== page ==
BLACKPINK's Jennie made a personal choice in starring in HBO's American drama 'The Idol', marking her debut as an actress.

On June 7th, multiple entertainment insiders disclosed that Jennie had directly received a casting offer from 'The Idol's' producer, the famous Canadian singer, The Weeknd, and consequently decided to participate. Although some voices pointed out that YG Entertainment, Jennie's agency, should take responsibility for her appearance in 'The Idol', insiders suggest that Jennie's decision to join the show was entirely her own.

An industry insider told TenAsia, "Jennie personally met with The Weeknd, received the offer, and expressed her desire to be part of the project. She was fully aware of her role and the parts she would be acting, and she had something she wanted to express herself."

'The Idol', which was invited to the non-competition section of the 76th Cannes Film Festival, is receiving a lot of attention as Jennie's first acting challenge. Jennie stepped onto the Cannes Film Festival red carpet and caught the attention of global fans.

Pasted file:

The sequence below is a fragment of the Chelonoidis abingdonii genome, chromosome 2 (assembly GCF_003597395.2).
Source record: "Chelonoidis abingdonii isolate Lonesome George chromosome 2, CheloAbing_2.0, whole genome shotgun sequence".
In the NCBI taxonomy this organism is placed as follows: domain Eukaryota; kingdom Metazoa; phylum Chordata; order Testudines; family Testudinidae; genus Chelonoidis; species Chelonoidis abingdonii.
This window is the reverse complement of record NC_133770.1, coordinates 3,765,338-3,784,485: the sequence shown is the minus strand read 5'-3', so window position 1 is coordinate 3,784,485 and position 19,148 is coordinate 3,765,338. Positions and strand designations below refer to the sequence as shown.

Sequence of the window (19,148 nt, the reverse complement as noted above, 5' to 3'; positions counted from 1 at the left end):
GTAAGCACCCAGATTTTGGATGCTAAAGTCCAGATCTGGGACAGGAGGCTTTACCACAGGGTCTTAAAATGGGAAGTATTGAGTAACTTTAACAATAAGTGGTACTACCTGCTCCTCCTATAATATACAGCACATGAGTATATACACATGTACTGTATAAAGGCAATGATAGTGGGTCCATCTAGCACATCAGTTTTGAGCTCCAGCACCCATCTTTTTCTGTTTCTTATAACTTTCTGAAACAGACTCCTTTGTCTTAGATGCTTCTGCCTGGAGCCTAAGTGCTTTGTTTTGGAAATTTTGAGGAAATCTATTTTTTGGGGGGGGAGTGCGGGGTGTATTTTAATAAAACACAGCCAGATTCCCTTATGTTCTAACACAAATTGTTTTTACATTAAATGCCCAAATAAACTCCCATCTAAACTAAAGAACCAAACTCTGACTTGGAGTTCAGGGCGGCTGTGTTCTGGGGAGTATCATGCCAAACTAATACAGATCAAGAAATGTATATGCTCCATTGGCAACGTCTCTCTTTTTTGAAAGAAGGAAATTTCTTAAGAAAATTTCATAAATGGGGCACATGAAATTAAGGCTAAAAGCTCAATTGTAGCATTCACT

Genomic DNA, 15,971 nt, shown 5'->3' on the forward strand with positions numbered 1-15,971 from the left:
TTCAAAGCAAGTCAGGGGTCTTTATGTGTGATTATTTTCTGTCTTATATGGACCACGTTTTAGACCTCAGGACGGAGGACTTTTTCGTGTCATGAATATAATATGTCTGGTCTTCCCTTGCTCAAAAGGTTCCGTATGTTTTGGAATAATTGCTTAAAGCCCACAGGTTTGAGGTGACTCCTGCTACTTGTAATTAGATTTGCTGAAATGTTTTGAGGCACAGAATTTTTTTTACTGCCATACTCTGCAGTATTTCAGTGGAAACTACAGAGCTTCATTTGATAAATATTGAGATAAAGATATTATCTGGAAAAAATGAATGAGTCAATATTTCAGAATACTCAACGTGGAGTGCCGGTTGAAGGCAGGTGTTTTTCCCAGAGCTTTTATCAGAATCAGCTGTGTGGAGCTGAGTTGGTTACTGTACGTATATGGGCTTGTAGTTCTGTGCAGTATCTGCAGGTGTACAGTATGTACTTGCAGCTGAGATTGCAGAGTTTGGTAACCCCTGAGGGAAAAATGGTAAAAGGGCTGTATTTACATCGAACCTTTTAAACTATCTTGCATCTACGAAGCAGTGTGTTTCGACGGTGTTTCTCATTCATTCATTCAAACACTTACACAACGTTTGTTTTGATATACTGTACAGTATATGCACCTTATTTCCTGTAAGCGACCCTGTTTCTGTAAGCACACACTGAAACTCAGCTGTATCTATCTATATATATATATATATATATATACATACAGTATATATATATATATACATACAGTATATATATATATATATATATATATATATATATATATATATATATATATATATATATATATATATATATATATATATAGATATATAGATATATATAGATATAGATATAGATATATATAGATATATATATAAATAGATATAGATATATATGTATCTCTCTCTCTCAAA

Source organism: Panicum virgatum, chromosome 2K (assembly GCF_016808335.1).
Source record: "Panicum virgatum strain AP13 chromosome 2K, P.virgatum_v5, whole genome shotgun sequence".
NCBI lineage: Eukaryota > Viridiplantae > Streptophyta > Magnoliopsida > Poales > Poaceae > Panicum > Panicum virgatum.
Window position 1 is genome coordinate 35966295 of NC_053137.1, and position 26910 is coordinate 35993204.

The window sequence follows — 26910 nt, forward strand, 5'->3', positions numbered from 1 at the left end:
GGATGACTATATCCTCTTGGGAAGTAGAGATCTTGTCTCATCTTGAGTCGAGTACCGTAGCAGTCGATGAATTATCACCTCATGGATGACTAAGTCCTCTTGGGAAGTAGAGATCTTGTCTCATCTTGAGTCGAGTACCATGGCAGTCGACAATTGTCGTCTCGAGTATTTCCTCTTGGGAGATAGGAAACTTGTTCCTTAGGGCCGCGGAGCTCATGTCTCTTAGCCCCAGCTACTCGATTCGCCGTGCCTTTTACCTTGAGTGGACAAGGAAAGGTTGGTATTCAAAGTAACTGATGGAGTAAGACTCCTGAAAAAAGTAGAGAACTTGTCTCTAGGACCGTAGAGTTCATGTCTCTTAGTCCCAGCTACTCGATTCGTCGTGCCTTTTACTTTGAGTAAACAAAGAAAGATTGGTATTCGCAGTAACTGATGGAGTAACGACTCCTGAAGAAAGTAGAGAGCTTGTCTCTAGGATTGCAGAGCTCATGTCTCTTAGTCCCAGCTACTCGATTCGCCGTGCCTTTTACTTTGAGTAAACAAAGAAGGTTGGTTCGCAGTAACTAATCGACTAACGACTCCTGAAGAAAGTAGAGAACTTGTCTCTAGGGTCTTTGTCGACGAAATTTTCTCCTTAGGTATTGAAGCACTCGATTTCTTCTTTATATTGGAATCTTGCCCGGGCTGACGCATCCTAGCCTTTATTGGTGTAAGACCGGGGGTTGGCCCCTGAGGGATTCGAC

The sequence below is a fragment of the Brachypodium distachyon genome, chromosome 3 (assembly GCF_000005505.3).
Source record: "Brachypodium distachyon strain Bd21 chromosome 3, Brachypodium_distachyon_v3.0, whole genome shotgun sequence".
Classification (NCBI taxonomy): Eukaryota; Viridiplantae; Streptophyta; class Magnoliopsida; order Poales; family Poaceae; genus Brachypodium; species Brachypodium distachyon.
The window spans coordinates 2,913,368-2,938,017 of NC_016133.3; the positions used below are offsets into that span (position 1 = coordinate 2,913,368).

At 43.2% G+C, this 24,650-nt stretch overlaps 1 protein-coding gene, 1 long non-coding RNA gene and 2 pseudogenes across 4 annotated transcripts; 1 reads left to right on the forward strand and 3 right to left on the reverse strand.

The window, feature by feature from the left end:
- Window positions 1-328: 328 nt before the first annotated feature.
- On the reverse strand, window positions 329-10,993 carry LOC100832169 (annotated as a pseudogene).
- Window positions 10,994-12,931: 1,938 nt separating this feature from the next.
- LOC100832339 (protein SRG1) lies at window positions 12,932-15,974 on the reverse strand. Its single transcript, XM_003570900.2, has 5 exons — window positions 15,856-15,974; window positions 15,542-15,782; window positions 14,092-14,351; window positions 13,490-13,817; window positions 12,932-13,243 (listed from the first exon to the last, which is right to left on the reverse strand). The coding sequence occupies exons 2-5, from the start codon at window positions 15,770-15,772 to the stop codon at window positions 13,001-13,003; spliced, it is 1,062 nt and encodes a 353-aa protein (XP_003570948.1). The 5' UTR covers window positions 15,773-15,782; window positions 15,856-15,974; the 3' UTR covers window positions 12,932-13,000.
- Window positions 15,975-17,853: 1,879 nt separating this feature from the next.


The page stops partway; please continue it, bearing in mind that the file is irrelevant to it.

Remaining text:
'The Idol' is set in the music industry of Los Angeles (LA), depicting the world of a popular female pop singer and her love story. In addition to The Weeknd, it stars Lily-Rose Depp, the daughter of actor Johnny Depp, Troye Sivan, and Dan Levy, among others. Jennie portrayed the character Diane, a backup dancer dreaming of becoming a pop star.

However, the unveiled 'The Idol' has received severe criticism. Issues pointed out include high levels of sexual content, misogynistic depictions, and male-centered sexual fantasies.

In 'The Idol', Jennie's first acting attempt amounted to less than 10 minutes of controversially mature dance scenes. There was little opportunity for her to showcase her acting skills, making it difficult to evaluate her performance. Particularly, her dance scenes with male dancers have been viewed as excessive sexual objectification of Asian women.

In an interview at the Cannes Film Festival, Jennie shared the background of her participation in 'The Idol', "I have admired Sam Levinson's work for a long time, and I was fascinated by the story about the music industry. I thought I could bring something to this role."

She continued, "I saw it as an opportunity to be myself and be courageous. I didn't train or prepare anything. Sam wanted me just to be myself. I've never had this kind of experience before. It felt like I was breaking down walls for myself."